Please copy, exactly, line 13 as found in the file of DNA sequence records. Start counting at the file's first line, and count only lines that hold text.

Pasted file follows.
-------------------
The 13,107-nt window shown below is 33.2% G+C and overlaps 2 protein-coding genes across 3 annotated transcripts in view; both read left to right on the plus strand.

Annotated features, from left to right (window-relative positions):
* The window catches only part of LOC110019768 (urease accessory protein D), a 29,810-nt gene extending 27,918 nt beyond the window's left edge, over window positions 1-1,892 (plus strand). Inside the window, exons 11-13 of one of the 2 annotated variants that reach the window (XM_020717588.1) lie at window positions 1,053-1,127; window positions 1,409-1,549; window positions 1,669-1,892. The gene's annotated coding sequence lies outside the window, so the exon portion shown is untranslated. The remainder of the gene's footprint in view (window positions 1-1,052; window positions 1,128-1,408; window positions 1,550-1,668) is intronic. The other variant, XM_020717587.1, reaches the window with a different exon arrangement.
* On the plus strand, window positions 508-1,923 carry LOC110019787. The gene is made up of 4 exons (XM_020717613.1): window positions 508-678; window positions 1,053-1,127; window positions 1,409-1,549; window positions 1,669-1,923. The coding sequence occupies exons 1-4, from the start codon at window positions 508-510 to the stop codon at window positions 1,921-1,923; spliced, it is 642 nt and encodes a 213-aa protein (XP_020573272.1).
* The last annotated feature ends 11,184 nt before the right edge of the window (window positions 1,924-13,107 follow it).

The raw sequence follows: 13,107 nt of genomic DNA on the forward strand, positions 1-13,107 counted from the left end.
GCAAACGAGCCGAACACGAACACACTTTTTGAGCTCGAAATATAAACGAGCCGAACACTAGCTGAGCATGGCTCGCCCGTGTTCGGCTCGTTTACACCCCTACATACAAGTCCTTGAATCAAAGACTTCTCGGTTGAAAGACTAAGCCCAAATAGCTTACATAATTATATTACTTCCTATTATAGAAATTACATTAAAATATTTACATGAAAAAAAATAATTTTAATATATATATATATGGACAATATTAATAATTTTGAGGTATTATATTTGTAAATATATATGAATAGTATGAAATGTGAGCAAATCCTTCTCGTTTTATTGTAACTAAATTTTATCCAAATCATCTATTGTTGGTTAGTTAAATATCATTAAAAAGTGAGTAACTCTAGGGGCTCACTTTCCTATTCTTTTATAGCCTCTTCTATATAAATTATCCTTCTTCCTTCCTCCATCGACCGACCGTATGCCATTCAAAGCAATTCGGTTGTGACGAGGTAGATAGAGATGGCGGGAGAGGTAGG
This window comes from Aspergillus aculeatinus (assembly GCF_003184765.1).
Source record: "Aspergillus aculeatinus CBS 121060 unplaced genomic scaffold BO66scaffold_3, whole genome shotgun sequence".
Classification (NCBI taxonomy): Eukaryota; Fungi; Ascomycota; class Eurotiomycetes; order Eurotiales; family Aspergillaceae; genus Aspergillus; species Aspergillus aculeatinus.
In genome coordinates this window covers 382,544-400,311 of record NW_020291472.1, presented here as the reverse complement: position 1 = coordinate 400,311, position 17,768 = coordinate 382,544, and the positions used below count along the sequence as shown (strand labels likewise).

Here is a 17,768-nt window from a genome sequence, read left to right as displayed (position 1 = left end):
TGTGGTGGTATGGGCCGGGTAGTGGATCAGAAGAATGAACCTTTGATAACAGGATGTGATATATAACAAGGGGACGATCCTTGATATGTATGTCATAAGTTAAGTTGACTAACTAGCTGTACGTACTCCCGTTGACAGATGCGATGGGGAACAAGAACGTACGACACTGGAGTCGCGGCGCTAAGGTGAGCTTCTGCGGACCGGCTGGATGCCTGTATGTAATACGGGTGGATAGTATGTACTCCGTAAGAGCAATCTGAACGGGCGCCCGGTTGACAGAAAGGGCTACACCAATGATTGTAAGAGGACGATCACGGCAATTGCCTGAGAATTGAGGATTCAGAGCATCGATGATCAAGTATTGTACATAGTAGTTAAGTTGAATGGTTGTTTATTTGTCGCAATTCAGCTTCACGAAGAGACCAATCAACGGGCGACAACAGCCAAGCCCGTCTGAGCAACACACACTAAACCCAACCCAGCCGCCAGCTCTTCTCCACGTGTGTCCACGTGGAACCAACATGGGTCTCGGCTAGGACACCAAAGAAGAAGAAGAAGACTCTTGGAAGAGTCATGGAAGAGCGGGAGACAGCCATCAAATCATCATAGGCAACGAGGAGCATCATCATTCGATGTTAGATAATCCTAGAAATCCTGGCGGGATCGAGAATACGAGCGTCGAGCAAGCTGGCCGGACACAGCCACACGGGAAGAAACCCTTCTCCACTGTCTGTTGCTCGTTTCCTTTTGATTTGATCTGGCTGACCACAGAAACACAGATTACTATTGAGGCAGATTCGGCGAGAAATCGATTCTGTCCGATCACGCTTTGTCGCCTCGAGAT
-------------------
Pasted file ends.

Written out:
TGTGGTGGTATGGGCCGGGTAGTGGATCAGAAGAATGAACCTTTGATAACAGGATGTGATATATAACAAGGGGACGATCCTTGATATGTATGTCATAAGTTAAGTTGACTAACTAGCTGTACGTACTCCCGTTGACAGATGCGATGGGGAACAAGAACGTACGACACTGGAGTCGCGGCGCTAAGGTGAGCTTCTGCGGACCGGCTGGATGCCTGTATGTAATACGGGTGGATAGTATGTACTCCGTAAGAGCAATCTGAACGGGCGCCCGGTTGACAGAAAGGGCTACACCAATGATTGTAAGAGGACGATCACGGCAATTGCCTGAGAATTGAGGATTCAGAGCATCGATGATCAAGTATTGTACATAGTAGTTAAGTTGAATGGTTGTTTATTTGTCGCAATTCAGCTTCACGAAGAGACCAATCAACGGGCGACAACAGCCAAGCCCGTCTGAGCAACACACACTAAACCCAACCCAGCCGCCAGCTCTTCTCCACGTGTGTCCACGTGGAACCAACATGGGTCTCGGCTAGGACACCAAAGAAGAAGAAGAAGACTCTTGGAAGAGTCATGGAAGAGCGGGAGACAGCCATCAAATCATCATAGGCAACGAGGAGCATCATCATTCGATGTTAGATAATCCTAGAAATCCTGGCGGGATCGAGAATACGAGCGTCGAGCAAGCTGGCCGGACACAGCCACACGGGAAGAAACCCTTCTCCACTGTCTGTTGCTCGTTTCCTTTTGATTTGATCTGGCTGACCACAGAAACACAGATTACTATTGAGGCAGATTCGGCGAGAAATCGATTCTGTCCGATCACGCTTTGTCGCCTCGAGAT